If timing is everything, Ashley Roark has to be feeling fulfilled. She's the curator of "White Wash," a group show that opened earlier this month at the S.P.A.C.E. Gallery in Burlington. "There is a beautifully eerie quality of winter when there's a fresh blanket of snow on the ground," reads an introductory panel, "and here in Vermont, we are in the thick of it." Sure enough, more than 18 inches of whiteness enveloped Burlington soon after "White Wash" opened.
Curiously, only a couple of the 40-plus pieces in the show allude directly to snow. But all of them have been crafted with the pale palette that Roark used as an organizing element, and which she describes in her posted intro as "quiet, serene and ghostly."
Prints, collages, drawings, ceramics, photographs, sculptures and installations make up this diverse display of works by mostly young local artists. Their efforts vary in quality as much as in media. And that unevenness can apply even to pieces created by the same individual.
Roark herself, for example, is represented in the show by nine small collages of layered fragments of paper that have a crowded, cluttered look. They're utterly unlike the beautifully simple — and simply beautiful — array of more than 100 floral pins that she has pushed into a gallery wall to form a pattern resembling a constellation, or perhaps a flock of birds seen from afar. Thin shadows cast by a spotlight on the differently angled pins produce an illusion of motion, making the tapered design appear as though it's surging up and across the wall.
In addition to Roark's, "White Wash" contains another set of small collages consisting of layered shards — fabric as well as paper, in this case — that seem altogether too busy. Fraying, dangling threads give these half-dozen pieces an unkempt look that's no doubt deliberate but is still lacking in visual allure. Molly Bosley, the maker of these woodblock-mounted assemblages, achieves a far more pleasing result with her graphite drawings on sheets of Mylar, or polyester film.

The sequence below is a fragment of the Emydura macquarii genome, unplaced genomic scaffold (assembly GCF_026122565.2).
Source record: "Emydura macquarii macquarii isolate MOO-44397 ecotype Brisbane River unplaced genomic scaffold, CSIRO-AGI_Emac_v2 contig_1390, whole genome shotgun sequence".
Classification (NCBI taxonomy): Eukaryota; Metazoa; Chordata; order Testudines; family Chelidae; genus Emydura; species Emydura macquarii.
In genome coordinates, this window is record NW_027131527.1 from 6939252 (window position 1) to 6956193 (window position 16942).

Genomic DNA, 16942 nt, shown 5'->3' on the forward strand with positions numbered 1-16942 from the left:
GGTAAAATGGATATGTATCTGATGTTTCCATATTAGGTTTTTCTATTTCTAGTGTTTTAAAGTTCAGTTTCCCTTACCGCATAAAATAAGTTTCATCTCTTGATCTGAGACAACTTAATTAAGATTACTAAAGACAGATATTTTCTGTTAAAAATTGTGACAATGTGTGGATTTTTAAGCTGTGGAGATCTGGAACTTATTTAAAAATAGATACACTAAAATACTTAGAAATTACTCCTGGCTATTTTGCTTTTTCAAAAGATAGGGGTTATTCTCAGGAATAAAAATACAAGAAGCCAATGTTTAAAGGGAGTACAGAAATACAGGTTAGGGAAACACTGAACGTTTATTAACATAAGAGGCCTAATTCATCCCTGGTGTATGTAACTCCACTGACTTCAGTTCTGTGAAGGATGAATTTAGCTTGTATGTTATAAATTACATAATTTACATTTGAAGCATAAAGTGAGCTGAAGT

These figurative but cryptic creations feature crisply drawn houses or persons in the foreground and faded, blurry images behind them. Bosley produces this contrast between sharp and soft focus by covering one drawing on a sheet of Mylar with another. Because the material is semitranslucent, the under-drawing can be seen hazily through the sheet on top. The disjointed visual narratives that result from this layering technique leave a viewer more intrigued than baffled.
Two large pieces Bosley produced in this fashion bear a resemblance to traditional Chinese landscape painting — except that on the top layer of one, the artist has drawn a 1950s American suburban family scene. Mom and the kids sit around a table while dad leans from his chair to offer a morsel of something to an attentive aardvark.
Lorraine Reynolds is another artist in the show whose works vary radically in medium and impact. "How Heavy Is Your Heart?" consists of an old, rusty table scale with heart-shaped balls of twine (white, of course) placed on and around it. Viewers familiar with Reynolds' found-object assemblages will recognize the vintage sensibility and may find it engaging for a moment or two.
But they will find themselves more attentive to Reynolds' pair of prints on loosely hung cotton sheets, titled "Whisper." An adolescent girl stands facing out in each of the side-by-side pieces. In the longer of the two, her head is cropped just below her nose, and her right arm is crooked across her waist. The girl's entire face appears in the shorter of the prints, but its left side is covered by her thick, uncombed hair. Her arms dangle at what would be her sides — if Reynolds had sketched the girl's torso.
Is she dead? Entranced? Either way, the prints give off the ghostly aura that "White Wash" promises.
Traditional skill is combined with techie material — Mylar, again — in Emily Parulis' trio of drawings of dried flowers. The meticulous, subtle shadings of the plants' stems and leaves in these large-scale graphite compositions make them look like low reliefs. They appear to protrude from the milky whiteness that surrounds them.
Off in a corner of the gallery, alongside Roark's untitled arrangement of floral pins, a small, circular white object sits atop a pedestal that looks like an inverted golf tee. The bending, twisting form is easy to overlook. But if you pass it by, you'll have missed a glimpse into the future of sculpture.
Matt Flego made "Moebius" with a 3-D printer. It's one of the first works to emerge from Generator, the maker space that officially opens on March 29 in the annex of Burlington's Memorial Auditorium. Roark chose wisely in pairing "Moebius" with her own minimalist array. Together, they offer evidence that art doesn't have to preen to attract an admiring gaze.